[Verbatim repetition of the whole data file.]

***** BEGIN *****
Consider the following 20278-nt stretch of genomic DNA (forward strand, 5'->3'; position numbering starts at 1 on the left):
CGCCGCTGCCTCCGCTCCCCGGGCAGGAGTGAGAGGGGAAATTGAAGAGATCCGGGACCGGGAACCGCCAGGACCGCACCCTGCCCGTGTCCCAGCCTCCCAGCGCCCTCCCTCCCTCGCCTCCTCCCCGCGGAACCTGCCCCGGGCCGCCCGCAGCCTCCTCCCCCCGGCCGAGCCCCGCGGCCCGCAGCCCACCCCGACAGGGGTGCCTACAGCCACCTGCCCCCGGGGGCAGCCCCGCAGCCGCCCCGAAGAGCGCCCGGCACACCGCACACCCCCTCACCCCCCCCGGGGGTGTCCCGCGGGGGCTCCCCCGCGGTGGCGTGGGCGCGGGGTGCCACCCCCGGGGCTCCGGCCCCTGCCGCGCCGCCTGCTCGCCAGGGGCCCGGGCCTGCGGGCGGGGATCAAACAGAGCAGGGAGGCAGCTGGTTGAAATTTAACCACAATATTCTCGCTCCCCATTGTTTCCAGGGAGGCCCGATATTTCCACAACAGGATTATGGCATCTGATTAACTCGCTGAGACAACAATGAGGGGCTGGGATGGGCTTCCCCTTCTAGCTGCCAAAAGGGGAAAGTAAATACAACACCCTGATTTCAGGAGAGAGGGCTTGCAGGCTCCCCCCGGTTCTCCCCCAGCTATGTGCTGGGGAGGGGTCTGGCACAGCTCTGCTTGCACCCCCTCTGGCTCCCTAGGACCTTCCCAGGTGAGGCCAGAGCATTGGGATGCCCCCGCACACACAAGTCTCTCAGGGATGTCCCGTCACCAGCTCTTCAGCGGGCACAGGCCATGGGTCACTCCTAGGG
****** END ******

Consider the following 20278-nt stretch of genomic DNA (forward strand, 5'->3'; position numbering starts at 1 on the left):
CGCCGCTGCCTCCGCTCCCCGGGCAGGAGTGAGAGGGGAAATTGAAGAGATCCGGGACCGGGAACCGCCAGGACCGCACCCTGCCCGTGTCCCAGCCTCCCAGCGCCCTCCCTCCCTCGCCTCCTCCCCGCGGAACCTGCCCCGGGCCGCCCGCAGCCTCCTCCCCCCGGCCGAGCCCCGCGGCCCGCAGCCCACCCCGACAGGGGTGCCTACAGCCACCTGCCCCCGGGGGCAGCCCCGCAGCCGCCCCGAAGAGCGCCCGGCACACCGCACACCCCCTCACCCCCCCCGGGGGTGTCCCGCGGGGGCTCCCCCGCGGTGGCGTGGGCGCGGGGTGCCACCCCCGGGGCTCCGGCCCCTGCCGCGCCGCCTGCTCGCCAGGGGCCCGGGCCTGCGGGCGGGGATCAAACAGAGCAGGGAGGCAGCTGGTTGAAATTTAACCACAATATTCTCGCTCCCCATTGTTTCCAGGGAGGCCCGATATTTCCACAACAGGATTATGGCATCTGATTAACTCGCTGAGACAACAATGAGGGGCTGGGATGGGCTTCCCCTTCTAGCTGCCAAAAGGGGAAAGTAAATACAACACCCTGATTTCAGGAGAGAGGGCTTGCAGGCTCCCCCCGGTTCTCCCCCAGCTATGTGCTGGGGAGGGGTCTGGCACAGCTCTGCTTGCACCCCCTCTGGCTCCCTAGGACCTTCCCAGGTGAGGCCAGAGCATTGGGATGCCCCCGCACACACAAGTCTCTCAGGGATGTCCCGTCACCAGCTCTTCAGCGGGCACAGGCCATGGGTCACTCCTAGGG